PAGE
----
Yesterday’s Politico had a front-page story about the difficulties that the “birther” movement is beginning to pose for the GOP:
When lawmakers return home for recess in August, they can expect to hear tough questions from constituents on the economy, health care and government spending.
But Republicans are preparing for something else: the birthers.
As GOP Rep. Mike Castle learned the hard way back home in Delaware this month, thereâ€™s no easy way to deal with the small but vocal crowd of right-wing activists who refuse to believe that President Barack Obama was born in the United States.
Castle’s town hall, of course, descended into chaos after a woman, later identified as a frequent local talk show caller dubbed “Crazy Eileen”, whipped the assembled crowd into a frenzy demanding answers about Obama’s eligibility to be President, and his experience is not going un-noticed by other members of Congress:
Having seen his colleague Castle come under attack, Rep. Pete Hoekstra (R-Mich.) is taking no chances.
â€œBefore I got back to Michigan before the break, weâ€™ll go through it, so that weâ€™re versed in it,â€ Hoekstra said recently. â€œJust like anything else, if you see a hot issue … itâ€™s sort of like, â€˜Let me go take a look at this and see what the status is.â€™â€
Hoekstra believes thereâ€™s no â€œcompelling caseâ€ questioning Obamaâ€™s origins. But after talking to Castle about his town hall, he knows that heâ€™d better be ready with an answer.
The trick: What do you say?
Republican pollster Whit Ayers says that a member confronted with birther questions should immediately pivot the conversation back to big issues.
â€œYou simply indicate that in a country where our fiscal policy is driving us toward bankruptcy, where we are wrestling with major issues of health care reform and fighting two wars for our safety, you donâ€™t have time to deal with wild conspiracy theories,â€ he says.
Thatâ€™s the approach House Republican Conference Chairman Mike Pence of Indiana takes.
â€œOn that issue, Iâ€™m pretty distinctive that the president is from Hawaii,â€ he said. â€œI just donâ€™t know where heâ€™s coming from on health care.â€
It’s a smart response for the normal people in the audience, but if Crazy Eileen is any indication of how your average birther would behave at a town meeting, I doubt it’s going to work with the die-hards, especially since the Queen Bee is encouraging them to attend the meetings and bring the issue up:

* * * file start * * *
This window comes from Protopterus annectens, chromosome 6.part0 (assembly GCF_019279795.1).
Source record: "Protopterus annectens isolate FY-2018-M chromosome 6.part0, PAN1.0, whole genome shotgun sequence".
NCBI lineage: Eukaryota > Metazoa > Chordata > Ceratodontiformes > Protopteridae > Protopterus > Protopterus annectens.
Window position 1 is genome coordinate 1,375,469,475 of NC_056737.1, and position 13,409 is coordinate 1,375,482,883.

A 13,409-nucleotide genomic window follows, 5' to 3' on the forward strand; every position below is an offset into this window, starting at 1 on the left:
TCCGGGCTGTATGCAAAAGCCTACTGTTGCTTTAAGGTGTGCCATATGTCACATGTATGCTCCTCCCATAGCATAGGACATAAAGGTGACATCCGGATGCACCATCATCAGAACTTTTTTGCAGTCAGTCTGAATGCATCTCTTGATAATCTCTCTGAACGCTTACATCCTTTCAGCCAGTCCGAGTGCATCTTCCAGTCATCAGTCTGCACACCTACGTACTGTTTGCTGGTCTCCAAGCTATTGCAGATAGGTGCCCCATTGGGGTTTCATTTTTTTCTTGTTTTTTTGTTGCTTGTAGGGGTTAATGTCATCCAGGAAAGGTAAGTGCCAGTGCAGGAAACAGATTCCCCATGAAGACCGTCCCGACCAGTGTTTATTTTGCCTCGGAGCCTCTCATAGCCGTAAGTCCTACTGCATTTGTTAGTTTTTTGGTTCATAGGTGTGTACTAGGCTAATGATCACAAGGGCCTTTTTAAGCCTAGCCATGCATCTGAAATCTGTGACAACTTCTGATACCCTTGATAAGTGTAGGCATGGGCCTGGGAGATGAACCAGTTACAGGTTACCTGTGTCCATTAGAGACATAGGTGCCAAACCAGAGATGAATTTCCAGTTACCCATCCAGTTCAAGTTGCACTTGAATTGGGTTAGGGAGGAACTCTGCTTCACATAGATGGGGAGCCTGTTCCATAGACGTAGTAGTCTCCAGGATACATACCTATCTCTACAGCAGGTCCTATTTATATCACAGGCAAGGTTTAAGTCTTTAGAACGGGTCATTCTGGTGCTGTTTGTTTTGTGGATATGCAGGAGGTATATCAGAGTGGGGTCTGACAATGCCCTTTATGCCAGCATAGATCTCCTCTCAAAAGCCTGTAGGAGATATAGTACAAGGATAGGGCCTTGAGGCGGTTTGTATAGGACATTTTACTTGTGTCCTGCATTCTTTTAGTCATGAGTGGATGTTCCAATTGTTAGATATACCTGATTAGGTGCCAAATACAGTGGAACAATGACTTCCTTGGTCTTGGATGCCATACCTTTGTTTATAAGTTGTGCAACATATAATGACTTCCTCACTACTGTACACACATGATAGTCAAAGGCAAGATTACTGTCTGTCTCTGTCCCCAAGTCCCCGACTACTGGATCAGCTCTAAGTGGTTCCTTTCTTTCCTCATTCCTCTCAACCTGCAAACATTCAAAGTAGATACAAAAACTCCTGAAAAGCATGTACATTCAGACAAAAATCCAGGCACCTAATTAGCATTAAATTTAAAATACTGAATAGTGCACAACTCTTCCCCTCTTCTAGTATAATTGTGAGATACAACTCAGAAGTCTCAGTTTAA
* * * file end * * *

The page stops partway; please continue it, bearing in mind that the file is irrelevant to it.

[B]irthers say members should expect more of the same in the coming weeks.
â€œAbsolutely,â€ says California resident Orly Taitz, the Russian-born attorney/dentist who has become a kind of ringleader for the movement. â€œIt is a very important issue, one that politicians should have taken up a long time ago.â€
Taitz says that until Obama is removed from office, Americaâ€™s other problems cannot be addressed. The fact that a few members of Congress have taken up her cause, with 10 Republicans signing onto Floria Republican Rep. Bill Poseyâ€™s legislation to amend the Federal Election Campaign Act of 1971, has only encouraged her to buckle down in the fight.
As Taitz sees it, Campbell, who represents her congressional district in Southern California, was moved to co-sponsor the â€œBirthersâ€™ billâ€ for fear of people like her.
And that, I think, is why merely ignoring the birthers to the point where Congressmen, candidates, and the Chairman of the RNC are too dense to realize they’ve befriended the Birther Queen Bee on Facebook isn’t going to work. Neither is running away when the question is asked. And, trying to deflect their questions won’t work when you’re dealing with obsessed, single-minded, zealots. Anything other than outright, emphatic, rejection of their meritless claims and their calls for desertion by members of the military will be taken by them as a sign of encouragement, and will only serve to divert energy that should otherwise be utilized re-making the Republican Party into an entity truly capable of beating Barack Obama in 2012 (and, no, it isn’t there yet).
Originally posted at Below The Beltway
This entry was posted on Tuesday, July 28th, 2009 and is filed under General Politics, Republicans. You can follow any responses to this entry through the RSS 2.0 feed. You can leave a response, or trackback from your own site.